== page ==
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Love Lane Lives - the boys & girls from the whitestuff

Love Lane Lives

The history of sugar in Liverpool and the effects of the closure of the Tate & Lyle sugar refinery, Love Lane

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Beat the Beet, Keep the Cane

Written by Ron Noon at 14:18 on Friday, June 26th 2009

Beat the Beet, Keep the Cane


The picture above is the Frank Green painting that Julie Lyon-Taylor (John Maclean’s daughter) gave to me because she said that’s what her dad would have wanted. It is now proudly positioned in our hall and not above my computer, which would have restrict’ed its audience.

This is what the ETHICAL CONSUMER magazine wrote, not me!

Historian and sugar expert Ron Noon from Liverpool John Moores University unearths some uncomfortable truths about ‘capitalism’s favoured child’.

Whether it comes from the historic cane that sways in the exotic tropical Antilles or the ugly mangel wurzel sugar beet in wet Fenland England, the real story of sugar from a nutritional and ethical perspective, is Sweet FA! It is an ‘empty calorie’ shorn of any other nutrients, but achingly addictive and a perfectly legal drug for billions to be hooked on. The granules are manufactured in ‘temples of applied science’ and not in mother nature’s laboratories. The highly chemicalised refining process launders and purges the raw sugar to ensure that nearly all of the nutrients that accompany sucrose, are lost or taken out, leaving nothing but calories. This is a salutary warning to health conscious consumers who mistakenly think that raw or brown sugar is much more nutritious and healthy than the white stuff! Raw for retail is a misnomer because it has also been refined, and the sugar lobby ought to be warned about the ethics of describing its product as ‘natural’.


As humans have no biological need for the refined stuff, we could, and did, live without it for thousands of years. The bible described a land of milk and honey, not sugar and spice.  Despite the fact that it was millennia before our innate ‘sweet tooth’ became acquainted with what I brand as ‘industrial sugar’, our ancestors associated sweet with good and bitter with bad.
In today’s ‘naughty but nice’ era of processed profits, palatable junk food, and globesity, the dissonance between tastiness and nutrition, renders those earlier instincts not only anachronistic but highly dangerous. Foods packed with refined sugar are chock-full of calories and are always likely to give trouble because they help to overcome the finite limits of the stomach. We are always prone to finding room for something sweet and, not only do some sweetened foods taste so good that consumers are quite content to risk their health for deliciousness, but even savoury foods have fallen prey to sugar’s embrace.

Revealingly in a 1967 book entitled, Sweet Malefactor, the author, a former World Health Organisation doctor, declared that “there is no single food which has rivalled sugar in its influence on human affairs”.1 It was of course the quintessential slave crop, a label which is tragically not just historic. “Sugar slavery is back more powerful than ever, and now sugar is not only devastating for those who harvest it, but deadly for those who consume too much.”2 The so called diseases of affluence and overeating including the latest bitter sweet neologism, “globesity”, cannot be understood without examining the politics of food and health, and particularly the pimp-like product which, along with fat, is a key foundation food of capitalism.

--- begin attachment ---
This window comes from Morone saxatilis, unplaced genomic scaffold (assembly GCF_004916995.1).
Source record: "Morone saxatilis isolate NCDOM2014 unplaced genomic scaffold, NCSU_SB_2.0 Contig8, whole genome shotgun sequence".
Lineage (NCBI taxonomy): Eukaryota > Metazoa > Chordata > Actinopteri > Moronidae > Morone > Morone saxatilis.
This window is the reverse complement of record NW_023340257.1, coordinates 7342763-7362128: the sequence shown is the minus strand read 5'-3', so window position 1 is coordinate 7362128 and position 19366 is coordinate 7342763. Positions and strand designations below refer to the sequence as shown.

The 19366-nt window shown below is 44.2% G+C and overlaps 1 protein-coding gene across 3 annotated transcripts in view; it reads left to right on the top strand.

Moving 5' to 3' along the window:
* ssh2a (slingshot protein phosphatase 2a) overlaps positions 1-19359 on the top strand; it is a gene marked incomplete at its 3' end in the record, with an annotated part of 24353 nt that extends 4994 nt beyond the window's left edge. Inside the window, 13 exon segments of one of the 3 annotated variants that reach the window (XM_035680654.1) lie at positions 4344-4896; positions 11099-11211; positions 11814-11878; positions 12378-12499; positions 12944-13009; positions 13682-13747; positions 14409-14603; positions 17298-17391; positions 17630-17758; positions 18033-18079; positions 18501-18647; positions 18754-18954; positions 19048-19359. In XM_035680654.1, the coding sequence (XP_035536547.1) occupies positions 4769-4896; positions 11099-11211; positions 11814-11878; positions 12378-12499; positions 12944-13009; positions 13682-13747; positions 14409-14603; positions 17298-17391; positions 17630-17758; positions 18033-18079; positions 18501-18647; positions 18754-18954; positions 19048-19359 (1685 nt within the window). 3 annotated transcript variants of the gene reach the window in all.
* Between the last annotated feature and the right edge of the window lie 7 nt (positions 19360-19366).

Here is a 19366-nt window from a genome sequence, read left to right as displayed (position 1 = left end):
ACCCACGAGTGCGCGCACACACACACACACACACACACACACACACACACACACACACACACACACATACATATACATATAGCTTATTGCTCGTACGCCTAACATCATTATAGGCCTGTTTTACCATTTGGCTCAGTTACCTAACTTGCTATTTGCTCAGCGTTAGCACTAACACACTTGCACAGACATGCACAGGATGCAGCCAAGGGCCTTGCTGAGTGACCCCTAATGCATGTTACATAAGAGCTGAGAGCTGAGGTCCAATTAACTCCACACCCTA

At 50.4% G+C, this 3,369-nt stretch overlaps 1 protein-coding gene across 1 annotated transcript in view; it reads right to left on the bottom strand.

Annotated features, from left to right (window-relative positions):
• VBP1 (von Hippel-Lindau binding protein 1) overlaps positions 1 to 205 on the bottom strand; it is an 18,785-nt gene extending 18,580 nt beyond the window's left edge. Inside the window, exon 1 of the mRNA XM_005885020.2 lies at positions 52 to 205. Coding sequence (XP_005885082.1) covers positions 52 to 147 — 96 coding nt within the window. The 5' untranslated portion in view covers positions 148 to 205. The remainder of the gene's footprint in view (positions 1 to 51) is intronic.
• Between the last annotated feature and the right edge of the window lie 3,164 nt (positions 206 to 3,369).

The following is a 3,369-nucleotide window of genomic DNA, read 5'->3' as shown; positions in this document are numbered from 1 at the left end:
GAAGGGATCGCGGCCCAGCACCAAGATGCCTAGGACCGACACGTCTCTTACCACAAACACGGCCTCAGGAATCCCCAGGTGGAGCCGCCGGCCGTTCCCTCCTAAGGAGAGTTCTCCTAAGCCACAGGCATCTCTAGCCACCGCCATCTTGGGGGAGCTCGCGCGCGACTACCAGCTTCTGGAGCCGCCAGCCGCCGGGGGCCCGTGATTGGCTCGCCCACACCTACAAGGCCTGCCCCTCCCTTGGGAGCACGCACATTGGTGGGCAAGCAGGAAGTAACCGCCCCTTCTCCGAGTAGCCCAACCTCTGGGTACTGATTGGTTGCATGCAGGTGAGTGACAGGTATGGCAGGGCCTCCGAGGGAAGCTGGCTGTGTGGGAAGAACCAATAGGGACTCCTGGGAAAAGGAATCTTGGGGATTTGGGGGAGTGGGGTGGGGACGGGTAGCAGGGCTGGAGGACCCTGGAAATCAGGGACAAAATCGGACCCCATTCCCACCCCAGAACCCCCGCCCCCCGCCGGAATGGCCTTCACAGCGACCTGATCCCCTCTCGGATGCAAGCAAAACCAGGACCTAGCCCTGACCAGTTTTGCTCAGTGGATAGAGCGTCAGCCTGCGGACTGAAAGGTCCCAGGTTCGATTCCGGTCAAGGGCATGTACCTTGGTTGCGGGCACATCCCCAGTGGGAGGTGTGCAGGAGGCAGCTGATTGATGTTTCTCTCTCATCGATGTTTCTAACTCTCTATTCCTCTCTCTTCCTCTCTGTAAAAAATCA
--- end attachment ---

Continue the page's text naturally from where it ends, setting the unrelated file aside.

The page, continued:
Napoleon and subsidies

The history of sucrose, before Columbus represented only “a mere pinch per head for the whole of that history”,3 but then according to deposed Haitian leader, Jean Bertrand Aristide, it was premised on millions of African sisters and brothers being “exported like merchandise”, their blood “changed into bitter sugar”. A recent US documentary film, The Price of Sugar, narrated by Paul Newman, focussed on the plight of Haitian migrant workers in the sugar bateyes of the Dominican Republic, and dramatically reminded all those who talk about packaging and marketing ethical sugar, that slavery is not just about the past. The Haitian migrants and their children are of the same blood and lineage as Toussaint L’Ouverture, the “Black Jacobin” who led a magnificent slave revolt against the mighty French Empire at the beginning of the nineteenth century burying, albeit temporarily,  their chains.

The Haitian revolt and the British navy’s stifling of French trade encouraged Napoleon to champion the sugar beet which not only symbolised the temperate world’s seizure of what had hitherto been the husbandry of the tropical world but the rigging of the international sugar trade against nature’s most efficient collector of solar energy, the tropical cane. The behaviour of many European governments in the form of “continental bounties” and subsidies for beet production has led inexorably to the European Union’s egregious Common Agricultural Policy which has worked very much to the detriment of cane growers in the developing world. Despite recent reforms which were forced on the EU by the World Trade Organisation, designed to help free up trade, the transitional period of adjustment and compensation for lower prices has been very much skewed in favour of the European Beet boys and the big refiners.

The ubiquity of industrial sugar today (two thirds of our intake is indirect), is based on this nefarious history of cane and beet, and a present day ‘Big Sugar’ lobby that increasingly makes the chicaneries of Big Tobacco seem old-fashioned. It is called ‘big’ in the US because of its disproportionate political clout and although the adjective is not used so often over here, de facto the reality is the same.